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April 5, 2005 > Howard Tom

Howard Tom

Howard Tom was born in the small farming village of Koon Far near Canton, China, May 5, 1908. In 1922, at age 14, he came to the United States with his family. Howard mastered the English language, worked his way through school, and launched a business career. He became a United States citizen in 1951, lived in Stockton and moved to Sunnyvale because of his wife's poor health. At her death in 1958, Howard came to Fremont in the midst of his grief.

Tom opened the Capitol Dollar Store on Niles Boulevard, became active in the Niles Merchants' Association, and helped found the Niles Flea Market. He joined the Fremont Art Association and was chosen to be a director. During his fourth year as Chairman of Observances and United Nations Week in 1961, he received Fremont's annual Community Service Award. He was a five-year veteran of the Fremont Recreation Commissioners Council when he became chairman of the Bay Area Park and Recreation Commission. Tom married Marian Severance in July 1963 and they established their home in Fremont.

Tom was a leader in many of Fremont's most dramatic civic developments. He was a recreation commission member when he became the chairman of the dedication program for Vallejo Mills Park, May 5, 1963. George Coit, president of Washington Township Historical Society, introduced the event ceremonies including a prelude by the James Logan High School band, presentation of colors by the Girl Scouts and Boy Scouts troops, and a tree planting ceremony by the Camp Fire girls.

The highlight of the afternoon was the unveiling of an original millstone from the Vallejo Mill that had been preserved by Laura Whipple since 1936. She had hidden the stone in her yard for some 37 years. This millstone is now housed in the Museum of Local History, waiting for the Vallejo Mill to be restored.

Fremont mayor, Jack Parry, who had worked with the commission to preserve the property as a park, welcomed the crowd. George Roeding Jr., owner of the California Nursery and a member of the East Bay Regional Park District Board of Directors gave the keynote address. He presented a history of the site and the relationship between parks, community recreation and growth.

Vallejo Mill was recognized as one of Fremont's most historic landmarks. The Southern Pacific Railroad donated the property after negotiations with the city of Fremont. Money for initial development of the 10-acre park was a gift from Jack Brooks, a Fremont developer. The Department of Community Recreation developed the site as a picnic spot and location for summer day camp.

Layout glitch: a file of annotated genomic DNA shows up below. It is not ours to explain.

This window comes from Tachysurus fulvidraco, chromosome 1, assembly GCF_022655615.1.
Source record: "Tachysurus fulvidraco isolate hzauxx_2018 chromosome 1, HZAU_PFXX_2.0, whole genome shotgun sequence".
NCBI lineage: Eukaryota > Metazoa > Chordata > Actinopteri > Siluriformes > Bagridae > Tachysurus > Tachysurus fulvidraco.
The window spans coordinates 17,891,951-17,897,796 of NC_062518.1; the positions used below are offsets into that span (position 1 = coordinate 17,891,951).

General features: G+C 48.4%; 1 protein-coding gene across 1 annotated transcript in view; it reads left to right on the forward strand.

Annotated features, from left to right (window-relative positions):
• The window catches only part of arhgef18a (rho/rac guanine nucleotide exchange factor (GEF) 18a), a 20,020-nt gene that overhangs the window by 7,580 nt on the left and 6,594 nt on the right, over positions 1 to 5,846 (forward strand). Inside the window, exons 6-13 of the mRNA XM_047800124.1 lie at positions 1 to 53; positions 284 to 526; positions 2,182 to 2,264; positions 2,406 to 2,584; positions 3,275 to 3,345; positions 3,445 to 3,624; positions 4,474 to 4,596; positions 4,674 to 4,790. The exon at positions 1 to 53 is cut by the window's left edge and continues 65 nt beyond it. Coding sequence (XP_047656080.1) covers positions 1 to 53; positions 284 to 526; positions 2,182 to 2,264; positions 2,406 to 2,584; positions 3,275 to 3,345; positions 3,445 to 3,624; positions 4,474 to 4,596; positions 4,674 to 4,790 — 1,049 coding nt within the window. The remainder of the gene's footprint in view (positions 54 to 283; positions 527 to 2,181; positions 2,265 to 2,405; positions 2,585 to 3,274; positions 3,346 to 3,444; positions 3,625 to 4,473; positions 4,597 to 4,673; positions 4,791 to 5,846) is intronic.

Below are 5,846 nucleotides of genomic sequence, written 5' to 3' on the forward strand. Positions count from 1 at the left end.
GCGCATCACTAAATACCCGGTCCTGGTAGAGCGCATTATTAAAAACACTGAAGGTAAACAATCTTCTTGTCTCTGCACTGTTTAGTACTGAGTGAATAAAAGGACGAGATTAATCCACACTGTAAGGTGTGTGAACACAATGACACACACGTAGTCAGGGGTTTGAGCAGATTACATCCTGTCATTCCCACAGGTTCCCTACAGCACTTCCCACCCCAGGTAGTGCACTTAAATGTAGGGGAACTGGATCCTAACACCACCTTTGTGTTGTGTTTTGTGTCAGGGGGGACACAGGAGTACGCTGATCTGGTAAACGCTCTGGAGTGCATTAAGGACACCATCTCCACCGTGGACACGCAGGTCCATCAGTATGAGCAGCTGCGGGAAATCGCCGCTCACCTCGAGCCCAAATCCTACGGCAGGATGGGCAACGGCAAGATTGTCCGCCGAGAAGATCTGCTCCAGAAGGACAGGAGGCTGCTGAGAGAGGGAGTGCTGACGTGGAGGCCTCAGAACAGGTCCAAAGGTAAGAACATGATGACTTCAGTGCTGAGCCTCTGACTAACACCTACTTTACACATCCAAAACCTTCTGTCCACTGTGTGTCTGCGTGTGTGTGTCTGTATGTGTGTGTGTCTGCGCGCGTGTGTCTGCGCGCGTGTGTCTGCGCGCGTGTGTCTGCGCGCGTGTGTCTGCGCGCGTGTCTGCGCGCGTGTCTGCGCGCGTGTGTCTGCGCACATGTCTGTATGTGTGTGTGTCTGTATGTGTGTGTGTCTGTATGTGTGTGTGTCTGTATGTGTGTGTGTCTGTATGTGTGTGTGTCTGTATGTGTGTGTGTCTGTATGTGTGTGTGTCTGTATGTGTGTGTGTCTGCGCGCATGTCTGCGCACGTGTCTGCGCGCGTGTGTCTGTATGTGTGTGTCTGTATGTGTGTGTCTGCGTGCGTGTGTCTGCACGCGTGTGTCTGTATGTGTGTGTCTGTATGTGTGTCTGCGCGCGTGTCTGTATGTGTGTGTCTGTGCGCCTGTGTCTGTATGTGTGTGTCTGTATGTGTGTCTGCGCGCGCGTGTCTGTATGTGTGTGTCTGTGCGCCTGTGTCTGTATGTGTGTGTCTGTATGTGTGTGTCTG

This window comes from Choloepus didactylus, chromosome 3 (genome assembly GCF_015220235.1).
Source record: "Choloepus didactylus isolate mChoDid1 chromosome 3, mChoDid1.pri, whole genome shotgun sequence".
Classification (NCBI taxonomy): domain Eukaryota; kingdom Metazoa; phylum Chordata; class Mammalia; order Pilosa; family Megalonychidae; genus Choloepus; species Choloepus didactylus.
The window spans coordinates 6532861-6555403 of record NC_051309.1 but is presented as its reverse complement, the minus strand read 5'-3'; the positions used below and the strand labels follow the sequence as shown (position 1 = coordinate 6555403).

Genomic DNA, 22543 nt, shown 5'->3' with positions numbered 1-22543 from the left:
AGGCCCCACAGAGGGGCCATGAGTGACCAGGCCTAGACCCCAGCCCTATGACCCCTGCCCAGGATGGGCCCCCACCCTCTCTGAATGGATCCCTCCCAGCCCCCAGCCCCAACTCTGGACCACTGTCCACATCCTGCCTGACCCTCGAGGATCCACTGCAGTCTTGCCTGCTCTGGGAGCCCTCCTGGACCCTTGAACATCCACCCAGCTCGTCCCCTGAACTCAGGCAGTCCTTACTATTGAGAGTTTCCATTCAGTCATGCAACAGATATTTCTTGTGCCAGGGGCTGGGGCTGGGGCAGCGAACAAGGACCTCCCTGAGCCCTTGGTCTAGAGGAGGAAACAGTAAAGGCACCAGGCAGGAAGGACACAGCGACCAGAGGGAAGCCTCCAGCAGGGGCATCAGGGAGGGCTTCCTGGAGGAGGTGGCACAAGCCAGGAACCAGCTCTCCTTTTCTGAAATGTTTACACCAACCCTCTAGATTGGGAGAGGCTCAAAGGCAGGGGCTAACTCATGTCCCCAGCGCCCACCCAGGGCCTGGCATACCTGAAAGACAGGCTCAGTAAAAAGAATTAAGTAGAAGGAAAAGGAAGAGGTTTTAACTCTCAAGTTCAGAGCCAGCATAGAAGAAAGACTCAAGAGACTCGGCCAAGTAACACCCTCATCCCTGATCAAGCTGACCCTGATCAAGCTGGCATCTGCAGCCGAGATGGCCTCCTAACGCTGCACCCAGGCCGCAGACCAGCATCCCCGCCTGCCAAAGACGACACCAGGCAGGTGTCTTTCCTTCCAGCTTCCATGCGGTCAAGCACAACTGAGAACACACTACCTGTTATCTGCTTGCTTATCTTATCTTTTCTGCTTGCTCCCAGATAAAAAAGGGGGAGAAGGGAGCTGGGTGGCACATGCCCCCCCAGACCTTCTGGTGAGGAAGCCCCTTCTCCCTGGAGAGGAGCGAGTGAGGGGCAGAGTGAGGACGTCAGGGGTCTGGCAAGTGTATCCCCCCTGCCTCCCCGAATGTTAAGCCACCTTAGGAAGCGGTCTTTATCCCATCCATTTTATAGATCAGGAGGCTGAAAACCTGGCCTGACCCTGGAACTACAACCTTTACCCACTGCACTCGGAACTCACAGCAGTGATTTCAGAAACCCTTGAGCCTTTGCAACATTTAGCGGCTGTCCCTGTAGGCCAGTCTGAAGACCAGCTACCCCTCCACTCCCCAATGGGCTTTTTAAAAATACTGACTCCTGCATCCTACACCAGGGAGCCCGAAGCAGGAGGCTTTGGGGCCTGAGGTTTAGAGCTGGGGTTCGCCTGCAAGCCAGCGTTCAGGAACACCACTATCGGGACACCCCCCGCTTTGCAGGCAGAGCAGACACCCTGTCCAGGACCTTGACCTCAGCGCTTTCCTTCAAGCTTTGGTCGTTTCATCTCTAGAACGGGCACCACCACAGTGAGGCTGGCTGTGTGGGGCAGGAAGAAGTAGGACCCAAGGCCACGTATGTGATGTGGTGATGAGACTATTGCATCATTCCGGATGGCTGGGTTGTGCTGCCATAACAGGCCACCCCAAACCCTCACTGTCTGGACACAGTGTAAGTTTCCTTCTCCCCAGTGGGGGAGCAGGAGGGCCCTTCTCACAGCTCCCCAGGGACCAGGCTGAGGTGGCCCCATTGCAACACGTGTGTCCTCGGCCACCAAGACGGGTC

Tom took charge of the Olive Hyde Community Center dedication in June 1964. A newspaper photo shows Olive Hyde cutting the ribbon across the doorway as Howard and Mayor Don Dillon look on. Tom was president of the Fremont Art Association when they held their outdoor "Art in Action" show at the International Kitchen on the mall. The show was organized by Dan Bodily and sponsored by the International Kitchen merchants.

Tom was part of weeklong dedication ceremonies held by the city of Fremont in March 1969. Ceremonies for the dedication of Lake Elizabeth and a Sailing Club Regatta were held on Saturday March 22. Dedication of the new city government building included an open house, a tree planting ceremony and a formal dedication. Howard Tom was among those honored at a special award banquet at the International Kitchen.

As the first man to join Las Antiquelagas, a local antique study club, Tom joked "Seventy-two or so women and one man. I feel like a minority." He was chairman of the Chinese Seniors Club and a member of the Senior Citizen Commission when honored by the Washington Township Historical Society in 1988. He also was honored that year by the Fremont City Council and President Ronald Reagan on the occasion of his 80th birthday.

Howard Tom was a founder and charter president of the South Bay Chinese Club. He helped plan and carry out numerous activities, fairs, dinners and celebrations over the years. He often wore traditional oriental costumes and gave away his paintings at Chinese New Year fairs. He enjoyed giving Tai Chi demonstrations.

The editor of the NewsRegister wrote in 1965 that "Howard has always been extremely civic minded and has participated in many local, city and social affairs and could always be relied upon to perform his tasks well." Several mayors recognized his services to the community over the years. Major Geoffrey Steel wrote in 1969, "Future historians will undoubtedly record the participation of its citizens in their municipal government as one of the major reasons for Fremont's success." Citizens of the city of Fremont are indeed grateful for the heroic efforts of its volunteers such as Howard Tom.

Howard Tom's life story was printed in USA Today and several local papers. He died in 1996 and was quietly mourned by his family and many friends.

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